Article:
Here, we showed that the compounds were activating the Nrf2-ARE pathway through comparison to Nrf2 knockout cells. However, we have not yet identified the mechanism of compound interaction with Nrf2 and/or Keap1. We hypothesize that the mechanism of action is similar to that of a previously published structure, as the chemical features present in the 822 family are similar to those observed in a screen published previously (32). Specifically, the authors identified that a halide group on a hexane ring was critical for ARE activation. In addition, the presence of esters and ketones rather than amides on the tail promotes Nrf2-ARE activation. Further analysis of the ARE-activating compound, AI-1, suggests that the halide group in AI-1 interacts with C151 in the Cul3-interacting region on Keap1. This suggests a proposed sulforaphane-like mechanism of Nrf2-ARE activation via Cul3-Keap1 disruption. The family of compounds identified here has both halide groups and ester/ketone groups; these features are also evident on many of the structures identified in the first screen. This suggests that a similar mechanism may be promoting Nrf2-ARE activation in both AI-1 and these compounds; however, additional work will be required for characterization of the mechanism of Nrf2-ARE activation by the new chemicals identified here.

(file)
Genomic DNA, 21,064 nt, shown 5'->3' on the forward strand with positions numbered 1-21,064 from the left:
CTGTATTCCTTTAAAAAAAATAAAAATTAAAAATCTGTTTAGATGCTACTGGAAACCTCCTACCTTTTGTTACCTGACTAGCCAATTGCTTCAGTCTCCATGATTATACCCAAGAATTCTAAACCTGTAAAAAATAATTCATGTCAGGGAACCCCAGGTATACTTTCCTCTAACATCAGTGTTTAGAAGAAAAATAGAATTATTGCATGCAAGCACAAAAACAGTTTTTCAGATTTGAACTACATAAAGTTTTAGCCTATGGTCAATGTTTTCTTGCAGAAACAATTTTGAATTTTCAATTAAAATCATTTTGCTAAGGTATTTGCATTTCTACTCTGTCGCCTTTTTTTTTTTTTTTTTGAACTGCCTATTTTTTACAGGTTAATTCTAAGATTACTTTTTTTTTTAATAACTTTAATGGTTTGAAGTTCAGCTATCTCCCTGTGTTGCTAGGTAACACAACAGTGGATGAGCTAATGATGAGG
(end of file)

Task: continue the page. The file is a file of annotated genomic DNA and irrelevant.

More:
The data generated will significantly refine the quantum model, and subsequent work will add quantum properties associated with the ability to cross the blood–brain barrier and reduce first pass metabolism. Once optimized, novel Nrf2-activating compounds will be synthesized and tested for neuroprotective properties in mouse models of neurodegenerative diseases. The increased ability to generate potent activators of Nrf2 will increase the possibility of finding a new therapeutics with the potential to slow or halt the progression of PD and other neurodegenerative diseases.


Thanks to Jennifer Kutzke for generation of the animals used in these experiments. TPW was supported by award number T32GM008349. This work was additionally supported by the Michael J. Fox foundation, R01ES08089 and R01ES10042 from the National Institute of Environmental Health Sciences.